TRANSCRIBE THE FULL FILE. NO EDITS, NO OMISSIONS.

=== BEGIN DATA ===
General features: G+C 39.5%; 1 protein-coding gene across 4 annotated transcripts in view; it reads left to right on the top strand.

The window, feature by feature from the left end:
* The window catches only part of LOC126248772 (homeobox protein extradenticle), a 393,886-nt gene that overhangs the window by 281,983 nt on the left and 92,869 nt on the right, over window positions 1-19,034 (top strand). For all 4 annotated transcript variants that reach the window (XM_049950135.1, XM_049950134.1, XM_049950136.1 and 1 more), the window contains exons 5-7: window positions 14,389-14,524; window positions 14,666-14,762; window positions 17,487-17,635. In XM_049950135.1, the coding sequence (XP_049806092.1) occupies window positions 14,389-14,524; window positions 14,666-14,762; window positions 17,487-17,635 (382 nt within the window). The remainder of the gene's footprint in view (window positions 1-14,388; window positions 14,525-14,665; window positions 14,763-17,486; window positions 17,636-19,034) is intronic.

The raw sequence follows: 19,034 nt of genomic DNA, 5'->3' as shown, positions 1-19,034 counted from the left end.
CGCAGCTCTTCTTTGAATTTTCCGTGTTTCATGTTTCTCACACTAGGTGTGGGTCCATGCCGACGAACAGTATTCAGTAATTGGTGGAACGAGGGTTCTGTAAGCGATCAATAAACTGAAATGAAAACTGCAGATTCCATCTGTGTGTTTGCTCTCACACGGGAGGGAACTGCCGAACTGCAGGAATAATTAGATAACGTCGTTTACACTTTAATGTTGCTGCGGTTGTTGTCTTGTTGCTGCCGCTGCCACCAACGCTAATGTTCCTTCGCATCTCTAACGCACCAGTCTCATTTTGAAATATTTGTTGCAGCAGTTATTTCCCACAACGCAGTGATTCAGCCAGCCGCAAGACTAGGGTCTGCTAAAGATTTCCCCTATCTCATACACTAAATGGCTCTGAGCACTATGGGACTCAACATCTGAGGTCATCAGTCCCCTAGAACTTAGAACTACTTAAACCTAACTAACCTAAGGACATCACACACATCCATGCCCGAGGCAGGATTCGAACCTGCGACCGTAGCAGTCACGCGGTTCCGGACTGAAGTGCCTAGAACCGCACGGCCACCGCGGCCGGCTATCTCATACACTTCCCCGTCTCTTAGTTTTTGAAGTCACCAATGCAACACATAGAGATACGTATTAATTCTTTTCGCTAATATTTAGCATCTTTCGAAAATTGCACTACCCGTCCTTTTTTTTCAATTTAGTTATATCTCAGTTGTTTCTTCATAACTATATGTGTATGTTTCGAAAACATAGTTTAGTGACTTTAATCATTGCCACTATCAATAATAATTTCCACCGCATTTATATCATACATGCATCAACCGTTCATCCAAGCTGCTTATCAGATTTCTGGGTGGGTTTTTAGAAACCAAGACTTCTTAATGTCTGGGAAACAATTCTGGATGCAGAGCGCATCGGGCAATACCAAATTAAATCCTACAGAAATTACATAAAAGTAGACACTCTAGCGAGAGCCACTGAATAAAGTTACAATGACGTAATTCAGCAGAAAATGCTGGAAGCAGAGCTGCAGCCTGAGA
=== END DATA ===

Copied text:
General features: G+C 39.5%; 1 protein-coding gene across 4 annotated transcripts in view; it reads left to right on the top strand.

The window, feature by feature from the left end:
* The window catches only part of LOC126248772 (homeobox protein extradenticle), a 393,886-nt gene that overhangs the window by 281,983 nt on the left and 92,869 nt on the right, over window positions 1-19,034 (top strand). For all 4 annotated transcript variants that reach the window (XM_049950135.1, XM_049950134.1, XM_049950136.1 and 1 more), the window contains exons 5-7: window positions 14,389-14,524; window positions 14,666-14,762; window positions 17,487-17,635. In XM_049950135.1, the coding sequence (XP_049806092.1) occupies window positions 14,389-14,524; window positions 14,666-14,762; window positions 17,487-17,635 (382 nt within the window). The remainder of the gene's footprint in view (window positions 1-14,388; window positions 14,525-14,665; window positions 14,763-17,486; window positions 17,636-19,034) is intronic.

The raw sequence follows: 19,034 nt of genomic DNA, 5'->3' as shown, positions 1-19,034 counted from the left end.
CGCAGCTCTTCTTTGAATTTTCCGTGTTTCATGTTTCTCACACTAGGTGTGGGTCCATGCCGACGAACAGTATTCAGTAATTGGTGGAACGAGGGTTCTGTAAGCGATCAATAAACTGAAATGAAAACTGCAGATTCCATCTGTGTGTTTGCTCTCACACGGGAGGGAACTGCCGAACTGCAGGAATAATTAGATAACGTCGTTTACACTTTAATGTTGCTGCGGTTGTTGTCTTGTTGCTGCCGCTGCCACCAACGCTAATGTTCCTTCGCATCTCTAACGCACCAGTCTCATTTTGAAATATTTGTTGCAGCAGTTATTTCCCACAACGCAGTGATTCAGCCAGCCGCAAGACTAGGGTCTGCTAAAGATTTCCCCTATCTCATACACTAAATGGCTCTGAGCACTATGGGACTCAACATCTGAGGTCATCAGTCCCCTAGAACTTAGAACTACTTAAACCTAACTAACCTAAGGACATCACACACATCCATGCCCGAGGCAGGATTCGAACCTGCGACCGTAGCAGTCACGCGGTTCCGGACTGAAGTGCCTAGAACCGCACGGCCACCGCGGCCGGCTATCTCATACACTTCCCCGTCTCTTAGTTTTTGAAGTCACCAATGCAACACATAGAGATACGTATTAATTCTTTTCGCTAATATTTAGCATCTTTCGAAAATTGCACTACCCGTCCTTTTTTTTCAATTTAGTTATATCTCAGTTGTTTCTTCATAACTATATGTGTATGTTTCGAAAACATAGTTTAGTGACTTTAATCATTGCCACTATCAATAATAATTTCCACCGCATTTATATCATACATGCATCAACCGTTCATCCAAGCTGCTTATCAGATTTCTGGGTGGGTTTTTAGAAACCAAGACTTCTTAATGTCTGGGAAACAATTCTGGATGCAGAGCGCATCGGGCAATACCAAATTAAATCCTACAGAAATTACATAAAAGTAGACACTCTAGCGAGAGCCACTGAATAAAGTTACAATGACGTAATTCAGCAGAAAATGCTGGAAGCAGAGCTGCAGCCTGAGA